Has this ever happened to you?... |
Team members think they understand the challenge they face, so they move forward with confidence. However, unexpected circumstances begin to occur. As the team gains more insight into what's really happening, they become overwhelmed and begin to doubt their abilities.
They find they don't understand one another as well as they originally believed. And to make matters worse, they discover that they're making choices and decisions based on wrong information. Forward progress grinds to a halt.
Experience how dynamic complexity in the team environment leads to a condition we call ”unlearning” -- the accumulation of false assumptions and degraded mental models. The learning process is flawed because the learning loops are open and unconnected. Closing The Loop closes the organizational learning feedback loops with purity -- developing the capacity to tune the system in motion.
Practice being in dialogue with the system to counteract fragmentation resulting from real-world effects. Build the capacity to compensate for communication breakdowns in existing systems and for creating new responsive learning structures that leverage system dynamics.
Closing The LoopTM teaches Systems Thinking and System Dynamics in a straightforward and inclusive manner. As a result you will develop an intuitive working knowledge of how delays and filters effect team learning.
Closing The Loop includes a new control box for the EM3 Electric Maze that incorporates programmable delay into the team learning environment. The entire Maze can be delayed, or when your existing EM3 control box is used in conjunction with the new delay control box, one-half of the Maze can be operated in the non-delay mode while the other half is operated in the variable delay mode. Closing The Loop includes scenarios that combine the standard control box for one-half of the Maze and the new delay control box for the other half of the Maze.
By delaying one-half of the EM3 Electric Maze carpet, two teams must cope with different levels of delayed communication / feedback. It is easy to demonstrate how organizational response effects a team's ability to learn quickly and completely. Often the fall-off in team performance observed in organizations can be attributed to a team's increasing ability to perform faster than the organization can respond.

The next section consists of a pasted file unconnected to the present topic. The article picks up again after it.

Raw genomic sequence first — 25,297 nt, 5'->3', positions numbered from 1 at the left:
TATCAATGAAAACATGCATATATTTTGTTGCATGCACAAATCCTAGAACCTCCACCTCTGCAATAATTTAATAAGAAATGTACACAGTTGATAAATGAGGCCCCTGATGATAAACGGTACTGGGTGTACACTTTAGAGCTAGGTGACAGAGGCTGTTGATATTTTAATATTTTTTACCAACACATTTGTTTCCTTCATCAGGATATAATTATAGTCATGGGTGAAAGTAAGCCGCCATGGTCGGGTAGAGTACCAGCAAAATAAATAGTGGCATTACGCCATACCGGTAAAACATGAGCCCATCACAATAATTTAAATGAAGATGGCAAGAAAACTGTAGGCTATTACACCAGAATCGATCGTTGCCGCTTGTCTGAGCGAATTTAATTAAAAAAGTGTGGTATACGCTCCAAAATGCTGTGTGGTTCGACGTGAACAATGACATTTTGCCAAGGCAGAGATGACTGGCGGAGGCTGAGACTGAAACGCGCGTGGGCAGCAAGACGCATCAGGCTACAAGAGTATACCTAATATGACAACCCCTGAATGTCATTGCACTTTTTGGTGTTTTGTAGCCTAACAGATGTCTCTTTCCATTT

Responsiveness and adaptability, the hallmarks of sustainable organizations, are achieved through true teamwork. Team members, working together to elicit one another's strengths while maintaining their own individual identities, can continuously sustain high learning rates. But careful attention must be given to the entire organizational system if teamwork is to be supported.
Team members learn by comparing perceived results of individual and collective actions with intended results. But through conditioning we've become blind to many real-world effects that make it difficult to associate a given result with the action that caused it. One such real-world effect is the time delay occurring naturally between actions and results. While delays are always present, we are encountering them more often due to increasing complexity and the accelerating pace of change. The situation is further compounded as higher performing teams begin to operate faster than the organizational system can respond.
Unless team members are aware of time delays and the effect they have on the dynamic learning environment, they'll be unable to correctly associate cause and effect leading to a condition called ”unlearning.” ”Unlearning” is not merely making room for new learning, but is a more serious condition marked by the rapid accumulation of false assumptions and superstitious learning The end result is a negative reinforcing loop characterized by confusion, mistrust, inhibited communication, and a degraded understanding of the human/business system. Awareness and understanding of learning feedback delays and their effect on team performance is the first step in creating positive reinforcing learning loops.
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